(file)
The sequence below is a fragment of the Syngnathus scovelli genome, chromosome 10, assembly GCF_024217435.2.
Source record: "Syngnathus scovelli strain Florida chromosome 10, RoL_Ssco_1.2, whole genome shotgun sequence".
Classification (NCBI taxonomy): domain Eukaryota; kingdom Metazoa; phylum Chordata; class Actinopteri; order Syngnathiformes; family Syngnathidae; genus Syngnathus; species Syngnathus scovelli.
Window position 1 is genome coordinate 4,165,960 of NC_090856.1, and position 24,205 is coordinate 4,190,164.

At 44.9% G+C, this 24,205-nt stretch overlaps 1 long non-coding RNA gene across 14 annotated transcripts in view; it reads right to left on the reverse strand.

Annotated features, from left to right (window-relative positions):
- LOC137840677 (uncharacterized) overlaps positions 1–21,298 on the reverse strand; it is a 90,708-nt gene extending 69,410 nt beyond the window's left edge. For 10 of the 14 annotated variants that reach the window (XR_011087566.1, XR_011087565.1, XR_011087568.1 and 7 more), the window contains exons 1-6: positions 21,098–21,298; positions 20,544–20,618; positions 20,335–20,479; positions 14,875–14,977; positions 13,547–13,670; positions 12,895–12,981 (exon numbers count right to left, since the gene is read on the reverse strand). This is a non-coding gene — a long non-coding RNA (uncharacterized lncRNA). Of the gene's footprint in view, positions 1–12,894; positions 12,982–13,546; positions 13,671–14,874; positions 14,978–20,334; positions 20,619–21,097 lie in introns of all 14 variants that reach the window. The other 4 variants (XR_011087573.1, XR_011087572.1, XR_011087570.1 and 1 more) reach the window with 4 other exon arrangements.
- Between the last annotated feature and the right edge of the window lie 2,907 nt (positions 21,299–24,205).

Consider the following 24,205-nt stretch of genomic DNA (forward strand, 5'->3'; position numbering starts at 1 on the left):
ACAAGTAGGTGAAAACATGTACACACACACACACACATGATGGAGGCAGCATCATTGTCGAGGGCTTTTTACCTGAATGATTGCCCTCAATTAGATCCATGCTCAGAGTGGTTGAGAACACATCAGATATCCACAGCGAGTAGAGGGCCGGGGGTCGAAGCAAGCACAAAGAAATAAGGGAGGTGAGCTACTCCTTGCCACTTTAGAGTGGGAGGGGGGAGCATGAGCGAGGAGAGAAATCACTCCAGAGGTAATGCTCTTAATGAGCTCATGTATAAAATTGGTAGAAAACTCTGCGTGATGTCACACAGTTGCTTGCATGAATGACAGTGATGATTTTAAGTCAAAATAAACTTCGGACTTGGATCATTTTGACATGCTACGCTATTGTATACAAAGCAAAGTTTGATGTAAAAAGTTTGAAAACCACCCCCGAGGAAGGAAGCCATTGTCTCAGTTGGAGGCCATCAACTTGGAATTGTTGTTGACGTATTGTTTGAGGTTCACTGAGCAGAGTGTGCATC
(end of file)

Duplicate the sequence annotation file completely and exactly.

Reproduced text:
The sequence below is a fragment of the Syngnathus scovelli genome, chromosome 10, assembly GCF_024217435.2.
Source record: "Syngnathus scovelli strain Florida chromosome 10, RoL_Ssco_1.2, whole genome shotgun sequence".
Classification (NCBI taxonomy): domain Eukaryota; kingdom Metazoa; phylum Chordata; class Actinopteri; order Syngnathiformes; family Syngnathidae; genus Syngnathus; species Syngnathus scovelli.
Window position 1 is genome coordinate 4,165,960 of NC_090856.1, and position 24,205 is coordinate 4,190,164.

At 44.9% G+C, this 24,205-nt stretch overlaps 1 long non-coding RNA gene across 14 annotated transcripts in view; it reads right to left on the reverse strand.

Annotated features, from left to right (window-relative positions):
- LOC137840677 (uncharacterized) overlaps positions 1–21,298 on the reverse strand; it is a 90,708-nt gene extending 69,410 nt beyond the window's left edge. For 10 of the 14 annotated variants that reach the window (XR_011087566.1, XR_011087565.1, XR_011087568.1 and 7 more), the window contains exons 1-6: positions 21,098–21,298; positions 20,544–20,618; positions 20,335–20,479; positions 14,875–14,977; positions 13,547–13,670; positions 12,895–12,981 (exon numbers count right to left, since the gene is read on the reverse strand). This is a non-coding gene — a long non-coding RNA (uncharacterized lncRNA). Of the gene's footprint in view, positions 1–12,894; positions 12,982–13,546; positions 13,671–14,874; positions 14,978–20,334; positions 20,619–21,097 lie in introns of all 14 variants that reach the window. The other 4 variants (XR_011087573.1, XR_011087572.1, XR_011087570.1 and 1 more) reach the window with 4 other exon arrangements.
- Between the last annotated feature and the right edge of the window lie 2,907 nt (positions 21,299–24,205).

Consider the following 24,205-nt stretch of genomic DNA (forward strand, 5'->3'; position numbering starts at 1 on the left):
ACAAGTAGGTGAAAACATGTACACACACACACACACATGATGGAGGCAGCATCATTGTCGAGGGCTTTTTACCTGAATGATTGCCCTCAATTAGATCCATGCTCAGAGTGGTTGAGAACACATCAGATATCCACAGCGAGTAGAGGGCCGGGGGTCGAAGCAAGCACAAAGAAATAAGGGAGGTGAGCTACTCCTTGCCACTTTAGAGTGGGAGGGGGGAGCATGAGCGAGGAGAGAAATCACTCCAGAGGTAATGCTCTTAATGAGCTCATGTATAAAATTGGTAGAAAACTCTGCGTGATGTCACACAGTTGCTTGCATGAATGACAGTGATGATTTTAAGTCAAAATAAACTTCGGACTTGGATCATTTTGACATGCTACGCTATTGTATACAAAGCAAAGTTTGATGTAAAAAGTTTGAAAACCACCCCCGAGGAAGGAAGCCATTGTCTCAGTTGGAGGCCATCAACTTGGAATTGTTGTTGACGTATTGTTTGAGGTTCACTGAGCAGAGTGTGCATC